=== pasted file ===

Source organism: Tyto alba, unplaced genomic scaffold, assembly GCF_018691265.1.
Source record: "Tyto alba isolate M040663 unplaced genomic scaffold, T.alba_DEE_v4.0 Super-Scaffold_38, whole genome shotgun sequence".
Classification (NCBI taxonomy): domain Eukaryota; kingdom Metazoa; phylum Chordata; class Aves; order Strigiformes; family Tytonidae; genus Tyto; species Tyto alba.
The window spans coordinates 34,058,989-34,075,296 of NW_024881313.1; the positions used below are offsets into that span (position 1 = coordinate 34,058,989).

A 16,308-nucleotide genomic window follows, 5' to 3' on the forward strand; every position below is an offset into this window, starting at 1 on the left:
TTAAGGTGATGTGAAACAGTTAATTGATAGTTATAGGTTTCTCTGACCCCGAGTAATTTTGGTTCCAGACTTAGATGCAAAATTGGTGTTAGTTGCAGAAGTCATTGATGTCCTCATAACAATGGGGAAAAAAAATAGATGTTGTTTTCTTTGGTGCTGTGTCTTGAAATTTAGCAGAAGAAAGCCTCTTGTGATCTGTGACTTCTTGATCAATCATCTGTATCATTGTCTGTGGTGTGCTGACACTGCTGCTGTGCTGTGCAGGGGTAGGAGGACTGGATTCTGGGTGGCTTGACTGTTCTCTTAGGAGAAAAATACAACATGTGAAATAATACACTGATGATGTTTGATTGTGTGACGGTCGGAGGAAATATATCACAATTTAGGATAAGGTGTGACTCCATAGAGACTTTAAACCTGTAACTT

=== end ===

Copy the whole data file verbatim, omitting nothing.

Source organism: Tyto alba, unplaced genomic scaffold, assembly GCF_018691265.1.
Source record: "Tyto alba isolate M040663 unplaced genomic scaffold, T.alba_DEE_v4.0 Super-Scaffold_38, whole genome shotgun sequence".
Classification (NCBI taxonomy): domain Eukaryota; kingdom Metazoa; phylum Chordata; class Aves; order Strigiformes; family Tytonidae; genus Tyto; species Tyto alba.
The window spans coordinates 34,058,989-34,075,296 of NW_024881313.1; the positions used below are offsets into that span (position 1 = coordinate 34,058,989).

A 16,308-nucleotide genomic window follows, 5' to 3' on the forward strand; every position below is an offset into this window, starting at 1 on the left:
TTAAGGTGATGTGAAACAGTTAATTGATAGTTATAGGTTTCTCTGACCCCGAGTAATTTTGGTTCCAGACTTAGATGCAAAATTGGTGTTAGTTGCAGAAGTCATTGATGTCCTCATAACAATGGGGAAAAAAAATAGATGTTGTTTTCTTTGGTGCTGTGTCTTGAAATTTAGCAGAAGAAAGCCTCTTGTGATCTGTGACTTCTTGATCAATCATCTGTATCATTGTCTGTGGTGTGCTGACACTGCTGCTGTGCTGTGCAGGGGTAGGAGGACTGGATTCTGGGTGGCTTGACTGTTCTCTTAGGAGAAAAATACAACATGTGAAATAATACACTGATGATGTTTGATTGTGTGACGGTCGGAGGAAATATATCACAATTTAGGATAAGGTGTGACTCCATAGAGACTTTAAACCTGTAACTT